NuclearScience2

# NuclearScience2 - N uclear Science Exp II-Beta Gamma...

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Nuclear Science Exp. II-Beta, Gamma Interaction 1 NUCLEAR SCIENCE RADIATION EXPERIMENT: Absorption of Beta Particles in Aluminum OBJECTIVES To study the absorption properties of beta particles. To observe the nature of the interaction of beta particles with aluminum metal To determine the half-value thickness and the mass absorption coefficient for beta particles with two different maximum energies in aluminum metal. THEORY Experimental evidence shows the beta particle to be identical with the electron. It has a rest mass of 9.1 x 10 -28 grams and a charge Q of 1.6 x 10 -19 coulombs. Thus, we conclude that the principal distinction between an electron and a beta particle is the source or origin. An electron emitted from a nucleus is called a beta particle. The velocity of a beta particle is dependent on its energy. Velocities range from zero continuously up to about 2.9 x 10 10 cm/sec, or nearly the velocity of light. Classically, the energy of the beta particle is given by the expression E β = 1 / 2 mv 2 This equation is quite useful for small values of v, but at higher velocities the following relativistic correction, as proposed by Einstein, is required E = mc 2 1 - v 2 c 2 Here, m is the mass of the particle, which is an invariant, v is the velocity of the particle, and c the velocity of light. Beta spectra - It has been determined experimentally that beta particles have a continuous energy spectrum and that a part of the decay energy is carried away by neutrinos. The shapes of these spectra differ among nuclides, the shape being a function of the type of nuclear transition. (Beta transitions are referred to as "allowed", "forbidden", etc. to indicate nuclear conditions related to stability.) Ra-E ( 210 Bi) which is frequently used as a standard, decays by a "forbidden" transition and hence has a spectrum that peaks in the low energy region (see Figure 1). The average energy of the beta particles lies between one-fourth and one-third of E m . In some instances sharp peaks are found in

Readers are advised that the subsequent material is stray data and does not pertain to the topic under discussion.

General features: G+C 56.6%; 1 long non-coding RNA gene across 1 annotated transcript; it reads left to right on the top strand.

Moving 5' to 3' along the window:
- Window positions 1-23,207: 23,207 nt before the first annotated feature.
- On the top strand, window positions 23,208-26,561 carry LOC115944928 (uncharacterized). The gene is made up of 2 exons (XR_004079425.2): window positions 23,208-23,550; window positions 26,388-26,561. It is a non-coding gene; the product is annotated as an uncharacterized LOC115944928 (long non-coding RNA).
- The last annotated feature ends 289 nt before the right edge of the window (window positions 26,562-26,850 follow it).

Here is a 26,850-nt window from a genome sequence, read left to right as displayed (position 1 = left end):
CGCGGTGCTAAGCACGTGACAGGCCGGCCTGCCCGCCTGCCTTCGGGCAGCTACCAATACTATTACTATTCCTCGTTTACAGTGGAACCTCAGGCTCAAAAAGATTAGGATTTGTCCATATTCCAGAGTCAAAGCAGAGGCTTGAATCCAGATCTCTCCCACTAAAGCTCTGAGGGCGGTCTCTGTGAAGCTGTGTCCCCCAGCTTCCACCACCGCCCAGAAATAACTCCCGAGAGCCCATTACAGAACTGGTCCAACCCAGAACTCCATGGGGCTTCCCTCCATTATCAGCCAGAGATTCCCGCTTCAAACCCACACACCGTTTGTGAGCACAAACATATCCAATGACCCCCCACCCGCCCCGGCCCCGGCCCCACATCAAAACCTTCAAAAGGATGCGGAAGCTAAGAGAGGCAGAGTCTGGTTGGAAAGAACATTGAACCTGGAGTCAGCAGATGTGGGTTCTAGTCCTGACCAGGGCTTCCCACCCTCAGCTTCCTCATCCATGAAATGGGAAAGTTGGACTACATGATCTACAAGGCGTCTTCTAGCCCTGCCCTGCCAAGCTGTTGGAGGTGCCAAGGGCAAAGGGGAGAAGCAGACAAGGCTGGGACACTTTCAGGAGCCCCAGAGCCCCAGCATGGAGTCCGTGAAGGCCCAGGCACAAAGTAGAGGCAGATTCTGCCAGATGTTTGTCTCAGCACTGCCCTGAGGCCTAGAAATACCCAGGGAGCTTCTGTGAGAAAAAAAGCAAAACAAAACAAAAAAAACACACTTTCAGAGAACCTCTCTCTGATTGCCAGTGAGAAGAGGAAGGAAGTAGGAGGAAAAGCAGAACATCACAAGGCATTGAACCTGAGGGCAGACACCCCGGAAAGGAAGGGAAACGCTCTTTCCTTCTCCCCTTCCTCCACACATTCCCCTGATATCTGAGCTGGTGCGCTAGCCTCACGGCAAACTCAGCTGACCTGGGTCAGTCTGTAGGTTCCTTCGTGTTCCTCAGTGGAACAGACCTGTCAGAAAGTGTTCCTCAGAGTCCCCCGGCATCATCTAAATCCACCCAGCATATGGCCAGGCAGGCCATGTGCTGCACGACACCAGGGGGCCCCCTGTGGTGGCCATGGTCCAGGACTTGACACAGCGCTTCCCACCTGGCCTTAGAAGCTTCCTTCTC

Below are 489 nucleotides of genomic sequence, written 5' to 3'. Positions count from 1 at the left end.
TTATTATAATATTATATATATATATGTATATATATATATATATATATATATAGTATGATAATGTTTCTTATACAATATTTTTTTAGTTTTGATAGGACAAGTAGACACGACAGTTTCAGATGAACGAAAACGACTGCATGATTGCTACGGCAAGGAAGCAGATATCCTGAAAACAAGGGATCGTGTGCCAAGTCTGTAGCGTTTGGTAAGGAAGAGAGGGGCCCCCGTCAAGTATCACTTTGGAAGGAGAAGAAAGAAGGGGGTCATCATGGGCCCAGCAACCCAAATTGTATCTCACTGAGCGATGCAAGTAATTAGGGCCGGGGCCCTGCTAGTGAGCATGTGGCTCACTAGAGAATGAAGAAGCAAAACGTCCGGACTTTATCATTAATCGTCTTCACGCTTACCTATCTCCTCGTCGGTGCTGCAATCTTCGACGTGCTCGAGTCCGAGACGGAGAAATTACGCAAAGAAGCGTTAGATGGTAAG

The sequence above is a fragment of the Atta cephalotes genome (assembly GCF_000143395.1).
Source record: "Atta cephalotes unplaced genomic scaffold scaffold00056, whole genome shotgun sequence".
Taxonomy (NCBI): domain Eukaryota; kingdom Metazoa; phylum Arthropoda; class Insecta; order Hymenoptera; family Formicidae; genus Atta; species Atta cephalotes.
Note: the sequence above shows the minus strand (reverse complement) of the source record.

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Nuclear Science Exp. II-Beta, Gamma Interaction 2 the beta spectra. These are caused by beta emitters that produce conversion electrons. 137 Cs is a typical example. Energy(MeV) Emax Number of Beta Particles Figure - BETA SPECTRUM FOR Ra-E ( 210 BI) Beta-particle interactions with nuclei - A collision of a beta particle with an atomic nucleus involves a coulomb interaction in which the electron is sharply deflected in its path. If this interaction is elastic, the process is called Rutherford scattering, and the energy of the emergent beta particle is essentially equal to that prior to the collision. This can be deduced from the fact that the total kinetic energy for the colliding systems has not changed (the collision was elastic) and since the atom is at least several thousand times heavier than the electron, the recoil energy of the atom will be negligible.
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